I have read a new book called Happy Money, The Science of Happier Spending written by Elizabeth Dunn and Michael Norton.

Elizabeth Dunn is a Doctor and Professor of Social Psychology and Michael Norton is Professor of Marketing. Together, they have written this exciting book on how to increase the joy of spending your money. With 336 references, this book is based on very substantial science and research. With their academic background they take on the subject as real scientists / women with a humorous twist.

Based on the results of research and studies


The authors have created five different chapters. The five chapters focus on different ways to spend your money. Way to spend that lets you maximize your luck when you spend them. The five chapters are:

  1. Buy experiences
  2. Make it a pleasure
  3. Buy time
  4. Buy now consume later
  5. Investing in other

Buy experiences

It turns out that the material things, like fine homes to cool pens, giving us less happiness than experiences trips, concerts, fine restaurant visits, etc. This chapter is about what we humans think gives us happiness. For example, the authors talk about “The American Dream”. In the so typically contain a large and fine house, but in fact, study after study shows that a fine accommodation does not increase your happiness. It really gives us happiness is experience. A study shows for example that we the people are more excited when thinking of the experiences we have made in life than material purchases we made.

As a little one conclusion as to why experiences increases our happiness more than material purchases summarizes the authors as follows:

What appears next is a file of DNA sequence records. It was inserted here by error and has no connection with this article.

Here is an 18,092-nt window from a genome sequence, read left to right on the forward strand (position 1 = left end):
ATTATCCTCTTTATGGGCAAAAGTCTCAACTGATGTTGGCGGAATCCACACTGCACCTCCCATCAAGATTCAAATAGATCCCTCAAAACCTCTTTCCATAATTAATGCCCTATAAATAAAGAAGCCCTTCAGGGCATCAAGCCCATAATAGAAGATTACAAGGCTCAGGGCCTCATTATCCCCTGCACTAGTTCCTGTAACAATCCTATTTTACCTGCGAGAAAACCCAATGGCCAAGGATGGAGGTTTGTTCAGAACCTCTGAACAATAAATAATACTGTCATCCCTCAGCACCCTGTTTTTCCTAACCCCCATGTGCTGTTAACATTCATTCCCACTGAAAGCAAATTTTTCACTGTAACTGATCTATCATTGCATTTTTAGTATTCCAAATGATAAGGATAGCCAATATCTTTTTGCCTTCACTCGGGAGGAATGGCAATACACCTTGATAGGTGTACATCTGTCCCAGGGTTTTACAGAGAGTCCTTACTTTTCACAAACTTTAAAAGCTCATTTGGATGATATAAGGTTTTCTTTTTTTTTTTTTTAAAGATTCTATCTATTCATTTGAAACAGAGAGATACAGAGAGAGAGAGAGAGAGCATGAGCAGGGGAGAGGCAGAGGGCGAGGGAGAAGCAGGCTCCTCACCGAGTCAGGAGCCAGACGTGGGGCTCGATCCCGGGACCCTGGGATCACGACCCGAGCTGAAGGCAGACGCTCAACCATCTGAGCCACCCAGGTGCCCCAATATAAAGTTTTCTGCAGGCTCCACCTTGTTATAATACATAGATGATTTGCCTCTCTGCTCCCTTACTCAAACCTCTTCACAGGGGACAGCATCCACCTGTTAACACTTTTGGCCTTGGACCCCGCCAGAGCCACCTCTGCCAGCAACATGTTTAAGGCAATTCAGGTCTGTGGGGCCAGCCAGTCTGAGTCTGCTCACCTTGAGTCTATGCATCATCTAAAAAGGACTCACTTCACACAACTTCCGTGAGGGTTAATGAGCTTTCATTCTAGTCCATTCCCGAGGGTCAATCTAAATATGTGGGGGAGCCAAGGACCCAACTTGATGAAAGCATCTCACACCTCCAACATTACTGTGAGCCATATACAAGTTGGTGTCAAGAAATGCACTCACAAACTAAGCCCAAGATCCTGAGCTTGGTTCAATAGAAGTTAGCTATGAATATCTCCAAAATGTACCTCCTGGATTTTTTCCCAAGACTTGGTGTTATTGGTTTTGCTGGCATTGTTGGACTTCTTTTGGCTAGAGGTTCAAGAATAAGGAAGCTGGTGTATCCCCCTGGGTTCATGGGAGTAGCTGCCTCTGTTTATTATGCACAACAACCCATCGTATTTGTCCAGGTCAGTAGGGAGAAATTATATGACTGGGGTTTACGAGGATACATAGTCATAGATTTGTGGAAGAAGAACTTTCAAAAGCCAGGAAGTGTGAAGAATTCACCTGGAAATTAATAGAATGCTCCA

• Experiences for you the same with other people, which creates a sense of social belonging.
  • Experiences create memorable stories that you can talk about the way forward.
  • Experiences are often node to which personality you are. Experiences enhances your sense of how you want to be.

Make it a pleasure


The English name of this chapter, “make it a treat.” The authors believe that we live in an abundance today. E.g. we can eat chocolate every day. Eating chocolate every day means that we do not experience it as something special. If instead we had forced ourselves to just eat chocolate once a month, we had experienced much greater happiness when we ate it. In this way, we have used the principle of “making it a treat”. Abundance is happiness worst enemy as the authors put it. Therefore, lack / shortage be happiness best friend.

A rather intriguing fact that was included in the book is that there is very weak evidence that happiness is linked to income. One explanation could be that those who earn a lot or have a lot of money subconsciously know that they can buy many nice things. But the possibility also means that they are more difficult to appreciate “the little things” in life.

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